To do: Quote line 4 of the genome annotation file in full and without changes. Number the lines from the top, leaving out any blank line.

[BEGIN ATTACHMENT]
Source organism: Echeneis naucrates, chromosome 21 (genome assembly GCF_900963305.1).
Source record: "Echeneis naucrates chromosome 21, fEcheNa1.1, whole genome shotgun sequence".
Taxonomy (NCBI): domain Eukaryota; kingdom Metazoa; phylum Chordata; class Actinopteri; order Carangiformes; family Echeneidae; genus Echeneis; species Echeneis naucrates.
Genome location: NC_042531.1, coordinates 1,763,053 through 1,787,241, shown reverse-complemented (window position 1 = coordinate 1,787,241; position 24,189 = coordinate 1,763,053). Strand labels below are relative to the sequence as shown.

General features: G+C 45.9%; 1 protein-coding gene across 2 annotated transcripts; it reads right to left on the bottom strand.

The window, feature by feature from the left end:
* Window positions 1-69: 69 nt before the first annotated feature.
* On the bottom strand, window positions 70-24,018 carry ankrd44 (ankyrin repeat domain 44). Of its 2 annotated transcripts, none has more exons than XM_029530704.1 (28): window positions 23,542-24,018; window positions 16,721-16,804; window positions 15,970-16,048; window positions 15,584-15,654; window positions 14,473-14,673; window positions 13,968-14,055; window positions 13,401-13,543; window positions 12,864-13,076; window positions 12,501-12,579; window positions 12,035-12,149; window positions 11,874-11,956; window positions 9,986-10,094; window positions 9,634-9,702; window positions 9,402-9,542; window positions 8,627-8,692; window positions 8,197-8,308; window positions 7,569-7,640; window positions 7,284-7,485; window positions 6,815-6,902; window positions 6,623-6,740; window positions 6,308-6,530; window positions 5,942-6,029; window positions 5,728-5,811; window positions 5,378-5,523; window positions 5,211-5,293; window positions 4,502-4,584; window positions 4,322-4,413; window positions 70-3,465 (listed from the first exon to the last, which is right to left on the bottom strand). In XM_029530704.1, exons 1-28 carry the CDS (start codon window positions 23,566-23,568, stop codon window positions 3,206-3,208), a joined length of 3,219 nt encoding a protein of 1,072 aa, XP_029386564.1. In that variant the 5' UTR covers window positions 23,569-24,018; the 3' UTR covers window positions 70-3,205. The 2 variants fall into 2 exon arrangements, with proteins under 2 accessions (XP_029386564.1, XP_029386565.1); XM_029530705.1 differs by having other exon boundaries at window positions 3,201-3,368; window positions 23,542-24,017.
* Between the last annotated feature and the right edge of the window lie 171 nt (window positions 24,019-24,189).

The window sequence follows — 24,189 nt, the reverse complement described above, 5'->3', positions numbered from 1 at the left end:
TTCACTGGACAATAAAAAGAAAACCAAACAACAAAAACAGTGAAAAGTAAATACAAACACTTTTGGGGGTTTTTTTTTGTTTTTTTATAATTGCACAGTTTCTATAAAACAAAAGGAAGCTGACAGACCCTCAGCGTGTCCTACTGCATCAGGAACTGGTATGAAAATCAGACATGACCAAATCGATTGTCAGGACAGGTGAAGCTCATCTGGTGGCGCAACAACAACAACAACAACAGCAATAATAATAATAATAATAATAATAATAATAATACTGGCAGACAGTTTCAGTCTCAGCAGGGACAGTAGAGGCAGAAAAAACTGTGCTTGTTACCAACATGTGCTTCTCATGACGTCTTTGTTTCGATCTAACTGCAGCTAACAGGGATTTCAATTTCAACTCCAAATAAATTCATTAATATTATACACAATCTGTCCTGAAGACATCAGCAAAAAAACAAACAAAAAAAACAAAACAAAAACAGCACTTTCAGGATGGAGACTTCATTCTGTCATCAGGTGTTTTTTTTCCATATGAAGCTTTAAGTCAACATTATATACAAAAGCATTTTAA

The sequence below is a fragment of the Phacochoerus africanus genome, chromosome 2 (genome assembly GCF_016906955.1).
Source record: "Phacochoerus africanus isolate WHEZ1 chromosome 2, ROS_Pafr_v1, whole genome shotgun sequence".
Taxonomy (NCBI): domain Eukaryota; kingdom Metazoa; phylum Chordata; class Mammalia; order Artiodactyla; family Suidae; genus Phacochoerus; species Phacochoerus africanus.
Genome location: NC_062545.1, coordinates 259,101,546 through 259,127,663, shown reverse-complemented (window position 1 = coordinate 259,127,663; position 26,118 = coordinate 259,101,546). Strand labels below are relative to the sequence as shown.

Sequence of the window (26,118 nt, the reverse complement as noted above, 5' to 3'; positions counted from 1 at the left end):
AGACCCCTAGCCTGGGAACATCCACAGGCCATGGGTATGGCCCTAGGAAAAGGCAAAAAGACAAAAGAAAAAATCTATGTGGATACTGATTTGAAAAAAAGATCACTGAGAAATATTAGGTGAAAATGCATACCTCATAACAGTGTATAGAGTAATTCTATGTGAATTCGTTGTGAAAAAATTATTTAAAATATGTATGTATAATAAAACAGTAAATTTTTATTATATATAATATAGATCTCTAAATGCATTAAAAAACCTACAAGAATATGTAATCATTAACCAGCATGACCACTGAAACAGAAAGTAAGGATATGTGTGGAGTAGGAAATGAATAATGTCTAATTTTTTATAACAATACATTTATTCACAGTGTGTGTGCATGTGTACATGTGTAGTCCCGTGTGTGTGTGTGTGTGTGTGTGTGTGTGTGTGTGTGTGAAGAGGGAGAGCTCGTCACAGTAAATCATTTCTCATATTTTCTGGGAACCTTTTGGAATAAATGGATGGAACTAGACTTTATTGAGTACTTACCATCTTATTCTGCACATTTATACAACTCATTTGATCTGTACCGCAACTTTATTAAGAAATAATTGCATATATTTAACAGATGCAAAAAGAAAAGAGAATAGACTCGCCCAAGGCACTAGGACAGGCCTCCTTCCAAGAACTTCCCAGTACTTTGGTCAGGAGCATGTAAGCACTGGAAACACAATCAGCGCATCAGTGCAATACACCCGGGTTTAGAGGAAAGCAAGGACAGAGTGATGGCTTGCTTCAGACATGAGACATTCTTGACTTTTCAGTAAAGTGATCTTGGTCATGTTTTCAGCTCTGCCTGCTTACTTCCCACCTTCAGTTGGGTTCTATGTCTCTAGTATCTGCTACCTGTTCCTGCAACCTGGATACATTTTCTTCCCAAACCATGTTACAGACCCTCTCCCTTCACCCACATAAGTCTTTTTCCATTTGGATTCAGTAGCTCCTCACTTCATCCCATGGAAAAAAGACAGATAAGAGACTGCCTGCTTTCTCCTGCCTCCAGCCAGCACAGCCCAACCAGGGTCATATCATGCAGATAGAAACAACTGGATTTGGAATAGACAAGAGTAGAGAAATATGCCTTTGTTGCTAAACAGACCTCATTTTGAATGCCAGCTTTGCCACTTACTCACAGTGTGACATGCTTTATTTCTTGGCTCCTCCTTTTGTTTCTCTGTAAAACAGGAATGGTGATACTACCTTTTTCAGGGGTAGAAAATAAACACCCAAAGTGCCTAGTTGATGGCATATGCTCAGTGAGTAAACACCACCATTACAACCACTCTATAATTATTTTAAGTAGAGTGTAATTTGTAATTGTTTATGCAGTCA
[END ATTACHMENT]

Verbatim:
Genome location: NC_042531.1, coordinates 1,763,053 through 1,787,241, shown reverse-complemented (window position 1 = coordinate 1,787,241; position 24,189 = coordinate 1,763,053). Strand labels below are relative to the sequence as shown.